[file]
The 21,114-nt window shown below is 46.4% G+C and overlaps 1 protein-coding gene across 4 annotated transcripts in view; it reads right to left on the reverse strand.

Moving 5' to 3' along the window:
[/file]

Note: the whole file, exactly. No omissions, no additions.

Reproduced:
The 21,114-nt window shown below is 46.4% G+C and overlaps 1 protein-coding gene across 4 annotated transcripts in view; it reads right to left on the reverse strand.

Moving 5' to 3' along the window: